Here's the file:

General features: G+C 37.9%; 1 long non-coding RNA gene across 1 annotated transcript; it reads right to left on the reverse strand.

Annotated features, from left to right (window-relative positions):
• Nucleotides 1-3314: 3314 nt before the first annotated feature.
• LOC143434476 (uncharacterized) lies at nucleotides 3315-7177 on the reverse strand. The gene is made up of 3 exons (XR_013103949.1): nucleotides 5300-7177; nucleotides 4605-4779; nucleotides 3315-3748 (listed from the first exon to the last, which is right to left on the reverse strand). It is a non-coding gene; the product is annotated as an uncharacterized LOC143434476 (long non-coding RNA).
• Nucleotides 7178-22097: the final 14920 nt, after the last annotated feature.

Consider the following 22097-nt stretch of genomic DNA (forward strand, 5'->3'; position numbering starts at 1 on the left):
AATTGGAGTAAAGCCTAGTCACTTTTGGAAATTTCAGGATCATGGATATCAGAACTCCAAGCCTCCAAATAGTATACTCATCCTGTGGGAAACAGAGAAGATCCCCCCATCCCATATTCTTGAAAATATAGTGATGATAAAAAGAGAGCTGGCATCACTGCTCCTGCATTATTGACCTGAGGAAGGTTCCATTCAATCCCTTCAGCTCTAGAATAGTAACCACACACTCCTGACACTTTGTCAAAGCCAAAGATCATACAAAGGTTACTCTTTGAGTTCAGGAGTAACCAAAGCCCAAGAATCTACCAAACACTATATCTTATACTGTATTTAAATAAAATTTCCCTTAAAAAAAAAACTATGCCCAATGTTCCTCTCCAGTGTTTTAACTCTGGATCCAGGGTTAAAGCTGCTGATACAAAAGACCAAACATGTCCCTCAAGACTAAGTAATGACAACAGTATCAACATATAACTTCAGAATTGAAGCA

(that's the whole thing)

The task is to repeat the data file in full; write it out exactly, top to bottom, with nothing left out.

General features: G+C 37.9%; 1 long non-coding RNA gene across 1 annotated transcript; it reads right to left on the reverse strand.

Annotated features, from left to right (window-relative positions):
• Nucleotides 1-3314: 3314 nt before the first annotated feature.
• LOC143434476 (uncharacterized) lies at nucleotides 3315-7177 on the reverse strand. The gene is made up of 3 exons (XR_013103949.1): nucleotides 5300-7177; nucleotides 4605-4779; nucleotides 3315-3748 (listed from the first exon to the last, which is right to left on the reverse strand). It is a non-coding gene; the product is annotated as an uncharacterized LOC143434476 (long non-coding RNA).
• Nucleotides 7178-22097: the final 14920 nt, after the last annotated feature.

Consider the following 22097-nt stretch of genomic DNA (forward strand, 5'->3'; position numbering starts at 1 on the left):
AATTGGAGTAAAGCCTAGTCACTTTTGGAAATTTCAGGATCATGGATATCAGAACTCCAAGCCTCCAAATAGTATACTCATCCTGTGGGAAACAGAGAAGATCCCCCCATCCCATATTCTTGAAAATATAGTGATGATAAAAAGAGAGCTGGCATCACTGCTCCTGCATTATTGACCTGAGGAAGGTTCCATTCAATCCCTTCAGCTCTAGAATAGTAACCACACACTCCTGACACTTTGTCAAAGCCAAAGATCATACAAAGGTTACTCTTTGAGTTCAGGAGTAACCAAAGCCCAAGAATCTACCAAACACTATATCTTATACTGTATTTAAATAAAATTTCCCTTAAAAAAAAAACTATGCCCAATGTTCCTCTCCAGTGTTTTAACTCTGGATCCAGGGTTAAAGCTGCTGATACAAAAGACCAAACATGTCCCTCAAGACTAAGTAATGACAACAGTATCAACATATAACTTCAGAATTGAAGCA